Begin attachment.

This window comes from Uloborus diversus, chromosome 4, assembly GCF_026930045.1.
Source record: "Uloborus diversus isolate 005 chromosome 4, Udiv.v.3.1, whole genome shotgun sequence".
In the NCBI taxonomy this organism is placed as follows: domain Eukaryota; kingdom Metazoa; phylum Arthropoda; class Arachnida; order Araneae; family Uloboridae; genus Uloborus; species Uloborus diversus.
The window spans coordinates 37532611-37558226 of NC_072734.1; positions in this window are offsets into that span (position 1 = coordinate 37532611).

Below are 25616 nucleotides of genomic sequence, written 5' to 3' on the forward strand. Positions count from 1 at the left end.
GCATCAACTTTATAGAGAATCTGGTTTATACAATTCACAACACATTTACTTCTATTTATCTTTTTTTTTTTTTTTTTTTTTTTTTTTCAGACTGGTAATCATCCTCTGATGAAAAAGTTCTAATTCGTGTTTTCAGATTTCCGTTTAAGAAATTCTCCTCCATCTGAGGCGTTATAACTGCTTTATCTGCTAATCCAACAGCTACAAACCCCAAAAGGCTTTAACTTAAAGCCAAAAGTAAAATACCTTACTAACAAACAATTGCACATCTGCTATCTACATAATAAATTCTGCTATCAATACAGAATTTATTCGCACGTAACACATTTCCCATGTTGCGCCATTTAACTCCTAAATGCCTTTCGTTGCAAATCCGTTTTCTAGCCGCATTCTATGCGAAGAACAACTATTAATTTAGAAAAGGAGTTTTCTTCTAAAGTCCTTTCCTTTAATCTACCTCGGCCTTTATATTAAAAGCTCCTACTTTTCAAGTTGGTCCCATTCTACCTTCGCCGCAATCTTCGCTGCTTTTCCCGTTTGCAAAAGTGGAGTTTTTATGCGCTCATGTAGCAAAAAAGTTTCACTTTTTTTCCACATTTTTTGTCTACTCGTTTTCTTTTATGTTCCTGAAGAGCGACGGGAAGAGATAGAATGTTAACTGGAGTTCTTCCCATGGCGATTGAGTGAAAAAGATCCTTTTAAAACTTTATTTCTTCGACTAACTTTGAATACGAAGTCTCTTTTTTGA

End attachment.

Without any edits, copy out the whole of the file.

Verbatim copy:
This window comes from Uloborus diversus, chromosome 4, assembly GCF_026930045.1.
Source record: "Uloborus diversus isolate 005 chromosome 4, Udiv.v.3.1, whole genome shotgun sequence".
In the NCBI taxonomy this organism is placed as follows: domain Eukaryota; kingdom Metazoa; phylum Arthropoda; class Arachnida; order Araneae; family Uloboridae; genus Uloborus; species Uloborus diversus.
The window spans coordinates 37532611-37558226 of NC_072734.1; positions in this window are offsets into that span (position 1 = coordinate 37532611).

Below are 25616 nucleotides of genomic sequence, written 5' to 3' on the forward strand. Positions count from 1 at the left end.
GCATCAACTTTATAGAGAATCTGGTTTATACAATTCACAACACATTTACTTCTATTTATCTTTTTTTTTTTTTTTTTTTTTTTTTTTCAGACTGGTAATCATCCTCTGATGAAAAAGTTCTAATTCGTGTTTTCAGATTTCCGTTTAAGAAATTCTCCTCCATCTGAGGCGTTATAACTGCTTTATCTGCTAATCCAACAGCTACAAACCCCAAAAGGCTTTAACTTAAAGCCAAAAGTAAAATACCTTACTAACAAACAATTGCACATCTGCTATCTACATAATAAATTCTGCTATCAATACAGAATTTATTCGCACGTAACACATTTCCCATGTTGCGCCATTTAACTCCTAAATGCCTTTCGTTGCAAATCCGTTTTCTAGCCGCATTCTATGCGAAGAACAACTATTAATTTAGAAAAGGAGTTTTCTTCTAAAGTCCTTTCCTTTAATCTACCTCGGCCTTTATATTAAAAGCTCCTACTTTTCAAGTTGGTCCCATTCTACCTTCGCCGCAATCTTCGCTGCTTTTCCCGTTTGCAAAAGTGGAGTTTTTATGCGCTCATGTAGCAAAAAAGTTTCACTTTTTTTCCACATTTTTTGTCTACTCGTTTTCTTTTATGTTCCTGAAGAGCGACGGGAAGAGATAGAATGTTAACTGGAGTTCTTCCCATGGCGATTGAGTGAAAAAGATCCTTTTAAAACTTTATTTCTTCGACTAACTTTGAATACGAAGTCTCTTTTTTGA